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Come back to check it out! It’s different from the last few, and stars a certain “Italian Stallion” known for going the distance 😉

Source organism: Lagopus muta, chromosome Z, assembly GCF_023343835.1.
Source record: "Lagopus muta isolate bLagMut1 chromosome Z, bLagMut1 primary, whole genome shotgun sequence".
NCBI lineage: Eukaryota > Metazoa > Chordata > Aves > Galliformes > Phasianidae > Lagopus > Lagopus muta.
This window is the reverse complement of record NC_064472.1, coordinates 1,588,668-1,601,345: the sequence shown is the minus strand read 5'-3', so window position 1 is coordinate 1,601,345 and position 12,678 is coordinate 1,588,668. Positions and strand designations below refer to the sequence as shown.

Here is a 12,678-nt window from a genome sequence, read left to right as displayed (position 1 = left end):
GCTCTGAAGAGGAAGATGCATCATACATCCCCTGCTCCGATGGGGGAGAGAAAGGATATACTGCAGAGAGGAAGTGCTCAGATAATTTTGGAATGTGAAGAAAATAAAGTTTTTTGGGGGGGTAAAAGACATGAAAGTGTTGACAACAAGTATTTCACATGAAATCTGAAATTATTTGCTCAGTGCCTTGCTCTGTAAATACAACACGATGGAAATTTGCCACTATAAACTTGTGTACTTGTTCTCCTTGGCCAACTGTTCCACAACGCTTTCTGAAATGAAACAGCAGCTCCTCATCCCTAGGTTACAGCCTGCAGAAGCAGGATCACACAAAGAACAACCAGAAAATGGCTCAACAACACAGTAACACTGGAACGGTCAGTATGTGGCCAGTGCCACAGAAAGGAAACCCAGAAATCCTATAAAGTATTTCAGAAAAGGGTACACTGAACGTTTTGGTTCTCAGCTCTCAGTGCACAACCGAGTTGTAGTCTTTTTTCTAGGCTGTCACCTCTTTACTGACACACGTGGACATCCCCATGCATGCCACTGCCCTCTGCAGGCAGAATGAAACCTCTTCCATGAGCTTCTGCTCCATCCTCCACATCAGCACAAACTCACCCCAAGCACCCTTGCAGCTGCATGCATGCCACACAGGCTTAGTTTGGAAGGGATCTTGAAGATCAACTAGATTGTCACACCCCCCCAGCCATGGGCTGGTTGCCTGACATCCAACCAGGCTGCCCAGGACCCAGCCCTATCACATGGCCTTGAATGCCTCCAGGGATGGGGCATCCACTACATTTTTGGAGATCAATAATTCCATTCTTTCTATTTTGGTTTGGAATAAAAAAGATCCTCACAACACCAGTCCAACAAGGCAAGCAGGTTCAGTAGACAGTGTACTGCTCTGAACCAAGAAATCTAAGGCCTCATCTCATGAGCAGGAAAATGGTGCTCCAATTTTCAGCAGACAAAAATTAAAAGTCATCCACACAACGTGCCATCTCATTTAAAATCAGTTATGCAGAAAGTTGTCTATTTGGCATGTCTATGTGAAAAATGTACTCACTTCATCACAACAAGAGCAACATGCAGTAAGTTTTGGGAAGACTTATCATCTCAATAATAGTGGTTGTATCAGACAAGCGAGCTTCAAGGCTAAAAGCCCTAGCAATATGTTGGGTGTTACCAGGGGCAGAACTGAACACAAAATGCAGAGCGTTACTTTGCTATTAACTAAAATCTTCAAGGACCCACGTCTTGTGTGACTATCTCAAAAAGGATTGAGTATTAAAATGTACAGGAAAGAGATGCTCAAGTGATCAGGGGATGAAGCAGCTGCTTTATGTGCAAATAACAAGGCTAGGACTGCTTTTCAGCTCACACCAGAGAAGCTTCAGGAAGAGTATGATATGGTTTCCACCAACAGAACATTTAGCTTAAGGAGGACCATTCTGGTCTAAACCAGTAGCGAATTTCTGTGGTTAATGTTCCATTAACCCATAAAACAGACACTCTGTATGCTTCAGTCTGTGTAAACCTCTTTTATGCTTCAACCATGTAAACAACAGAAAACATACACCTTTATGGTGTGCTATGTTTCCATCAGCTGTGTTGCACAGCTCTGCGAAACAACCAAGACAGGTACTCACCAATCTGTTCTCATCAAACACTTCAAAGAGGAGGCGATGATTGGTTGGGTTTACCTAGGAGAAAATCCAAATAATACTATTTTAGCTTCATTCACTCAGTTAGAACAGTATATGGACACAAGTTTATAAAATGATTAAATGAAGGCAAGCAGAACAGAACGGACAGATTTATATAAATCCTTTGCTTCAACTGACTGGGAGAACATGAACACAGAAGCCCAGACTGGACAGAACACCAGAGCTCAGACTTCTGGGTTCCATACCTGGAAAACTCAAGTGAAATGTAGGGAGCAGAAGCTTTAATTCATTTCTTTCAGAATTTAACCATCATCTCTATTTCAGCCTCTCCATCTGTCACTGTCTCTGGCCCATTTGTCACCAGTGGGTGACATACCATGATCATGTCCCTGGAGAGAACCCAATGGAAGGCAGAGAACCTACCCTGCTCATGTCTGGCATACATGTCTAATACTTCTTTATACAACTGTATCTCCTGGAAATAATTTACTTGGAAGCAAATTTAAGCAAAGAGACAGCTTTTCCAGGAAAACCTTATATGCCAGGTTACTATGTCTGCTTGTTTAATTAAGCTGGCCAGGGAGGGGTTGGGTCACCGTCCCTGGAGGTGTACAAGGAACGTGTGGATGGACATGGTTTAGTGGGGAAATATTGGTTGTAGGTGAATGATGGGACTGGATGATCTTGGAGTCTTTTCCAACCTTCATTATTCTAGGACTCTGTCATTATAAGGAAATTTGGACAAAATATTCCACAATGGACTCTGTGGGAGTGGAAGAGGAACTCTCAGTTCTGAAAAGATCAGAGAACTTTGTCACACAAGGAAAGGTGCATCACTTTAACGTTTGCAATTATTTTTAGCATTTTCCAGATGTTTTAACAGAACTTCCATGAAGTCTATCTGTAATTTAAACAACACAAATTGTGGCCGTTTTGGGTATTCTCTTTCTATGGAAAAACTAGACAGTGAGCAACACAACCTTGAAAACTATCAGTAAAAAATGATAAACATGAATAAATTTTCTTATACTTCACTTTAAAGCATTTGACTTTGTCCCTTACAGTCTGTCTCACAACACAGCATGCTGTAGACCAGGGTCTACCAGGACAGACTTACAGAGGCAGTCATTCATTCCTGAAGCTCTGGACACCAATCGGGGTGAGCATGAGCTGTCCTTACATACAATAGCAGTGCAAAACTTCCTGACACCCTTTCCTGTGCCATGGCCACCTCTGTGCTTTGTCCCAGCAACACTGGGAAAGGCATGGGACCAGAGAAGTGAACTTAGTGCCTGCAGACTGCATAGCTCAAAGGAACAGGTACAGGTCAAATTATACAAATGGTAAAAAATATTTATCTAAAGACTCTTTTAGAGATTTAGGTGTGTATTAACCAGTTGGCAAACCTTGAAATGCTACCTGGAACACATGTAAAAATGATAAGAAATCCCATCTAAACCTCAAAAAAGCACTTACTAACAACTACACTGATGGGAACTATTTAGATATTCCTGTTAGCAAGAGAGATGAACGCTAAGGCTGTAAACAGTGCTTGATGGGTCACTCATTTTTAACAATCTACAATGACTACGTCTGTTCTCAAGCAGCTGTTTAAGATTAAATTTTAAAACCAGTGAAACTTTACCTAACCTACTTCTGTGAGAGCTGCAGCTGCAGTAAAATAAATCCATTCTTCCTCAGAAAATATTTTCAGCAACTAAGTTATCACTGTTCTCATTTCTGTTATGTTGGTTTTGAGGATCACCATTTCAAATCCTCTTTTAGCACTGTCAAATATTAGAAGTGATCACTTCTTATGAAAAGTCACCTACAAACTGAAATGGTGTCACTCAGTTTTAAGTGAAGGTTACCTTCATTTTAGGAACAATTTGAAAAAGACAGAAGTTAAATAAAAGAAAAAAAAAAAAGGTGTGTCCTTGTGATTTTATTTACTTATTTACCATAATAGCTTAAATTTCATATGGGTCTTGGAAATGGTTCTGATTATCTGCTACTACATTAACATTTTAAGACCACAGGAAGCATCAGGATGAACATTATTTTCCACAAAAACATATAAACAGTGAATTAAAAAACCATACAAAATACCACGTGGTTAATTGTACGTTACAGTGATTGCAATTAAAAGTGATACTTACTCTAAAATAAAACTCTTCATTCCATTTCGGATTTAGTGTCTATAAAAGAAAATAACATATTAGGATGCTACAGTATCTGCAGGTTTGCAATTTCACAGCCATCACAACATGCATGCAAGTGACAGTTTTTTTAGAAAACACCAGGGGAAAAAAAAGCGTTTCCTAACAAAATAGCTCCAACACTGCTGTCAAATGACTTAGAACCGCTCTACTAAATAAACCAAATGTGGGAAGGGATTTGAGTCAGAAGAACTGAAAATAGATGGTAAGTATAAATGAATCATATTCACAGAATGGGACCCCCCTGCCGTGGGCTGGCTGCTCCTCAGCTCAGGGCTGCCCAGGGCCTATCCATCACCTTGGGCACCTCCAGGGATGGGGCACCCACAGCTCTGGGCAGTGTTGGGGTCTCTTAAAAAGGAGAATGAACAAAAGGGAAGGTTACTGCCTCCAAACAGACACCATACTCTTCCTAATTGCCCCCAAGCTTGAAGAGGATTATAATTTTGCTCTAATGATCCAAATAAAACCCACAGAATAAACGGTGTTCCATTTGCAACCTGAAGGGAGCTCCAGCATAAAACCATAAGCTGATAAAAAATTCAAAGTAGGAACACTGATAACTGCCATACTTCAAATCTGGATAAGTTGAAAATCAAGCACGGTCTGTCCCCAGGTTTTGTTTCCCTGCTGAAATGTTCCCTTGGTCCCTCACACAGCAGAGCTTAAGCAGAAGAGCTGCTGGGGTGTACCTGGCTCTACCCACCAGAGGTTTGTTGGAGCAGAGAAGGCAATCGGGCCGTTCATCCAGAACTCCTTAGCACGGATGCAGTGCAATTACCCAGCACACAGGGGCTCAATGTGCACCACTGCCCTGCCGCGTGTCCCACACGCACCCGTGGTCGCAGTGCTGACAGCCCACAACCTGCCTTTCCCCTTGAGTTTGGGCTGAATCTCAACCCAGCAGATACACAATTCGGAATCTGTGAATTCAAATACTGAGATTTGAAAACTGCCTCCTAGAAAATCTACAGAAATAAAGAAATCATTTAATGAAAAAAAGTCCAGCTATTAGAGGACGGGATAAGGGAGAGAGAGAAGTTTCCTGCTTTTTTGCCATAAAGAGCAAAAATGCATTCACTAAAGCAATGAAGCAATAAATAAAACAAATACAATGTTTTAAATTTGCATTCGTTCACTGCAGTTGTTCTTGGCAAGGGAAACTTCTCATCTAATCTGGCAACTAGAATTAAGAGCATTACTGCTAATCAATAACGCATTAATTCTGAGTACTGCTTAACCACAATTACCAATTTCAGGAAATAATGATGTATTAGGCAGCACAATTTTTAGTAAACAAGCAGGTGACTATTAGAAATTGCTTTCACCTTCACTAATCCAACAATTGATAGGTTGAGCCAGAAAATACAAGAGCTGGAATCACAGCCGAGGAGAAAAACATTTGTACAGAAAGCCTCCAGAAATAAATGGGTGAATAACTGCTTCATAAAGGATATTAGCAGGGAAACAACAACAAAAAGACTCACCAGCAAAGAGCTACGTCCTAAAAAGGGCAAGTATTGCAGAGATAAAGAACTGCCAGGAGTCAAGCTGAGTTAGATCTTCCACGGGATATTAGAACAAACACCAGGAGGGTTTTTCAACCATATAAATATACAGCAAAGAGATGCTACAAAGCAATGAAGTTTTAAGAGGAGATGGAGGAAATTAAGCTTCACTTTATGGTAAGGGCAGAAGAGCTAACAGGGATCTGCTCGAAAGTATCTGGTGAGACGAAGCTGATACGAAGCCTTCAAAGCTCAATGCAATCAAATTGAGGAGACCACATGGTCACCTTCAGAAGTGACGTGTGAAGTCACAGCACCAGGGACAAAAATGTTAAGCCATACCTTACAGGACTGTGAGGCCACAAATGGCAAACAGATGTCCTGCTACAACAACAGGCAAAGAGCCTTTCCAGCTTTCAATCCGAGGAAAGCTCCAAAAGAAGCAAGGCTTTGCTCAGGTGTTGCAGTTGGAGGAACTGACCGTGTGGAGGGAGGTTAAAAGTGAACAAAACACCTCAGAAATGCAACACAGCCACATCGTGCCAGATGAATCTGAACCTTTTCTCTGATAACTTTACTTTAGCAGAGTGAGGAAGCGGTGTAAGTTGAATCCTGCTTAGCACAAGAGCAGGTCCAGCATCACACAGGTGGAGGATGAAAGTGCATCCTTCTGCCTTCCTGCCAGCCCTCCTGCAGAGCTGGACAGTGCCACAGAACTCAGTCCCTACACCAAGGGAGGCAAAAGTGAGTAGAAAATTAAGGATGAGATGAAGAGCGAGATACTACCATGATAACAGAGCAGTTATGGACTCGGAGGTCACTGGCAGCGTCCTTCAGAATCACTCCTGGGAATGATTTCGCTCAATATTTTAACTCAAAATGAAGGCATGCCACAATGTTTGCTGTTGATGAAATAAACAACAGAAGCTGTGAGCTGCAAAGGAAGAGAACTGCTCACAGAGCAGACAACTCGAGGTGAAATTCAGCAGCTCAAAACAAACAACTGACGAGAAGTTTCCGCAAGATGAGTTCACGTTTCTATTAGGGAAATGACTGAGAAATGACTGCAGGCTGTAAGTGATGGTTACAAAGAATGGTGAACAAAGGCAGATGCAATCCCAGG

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Café Lopez is a place devoted to writing and creativity. We avoid movie reviews because they’re a dime a dozen, but sometimes a movie deserves praise no matter how many people have reviewed it. Inception is one of those movies. It’s complex yet simple, layered just enough to be a thrilling heist or an existential thought provoker. And it’s been wildly successful. A $60 million opening for an original property? Incredible. And you know what’s even better? This is a film that challenges its audiences, and people are responding. I know of at least one other soon to be released property that expects the same from its audience. So in the hopes that I can one day repeat Nolan’s success, allow me to plant an idea into your head…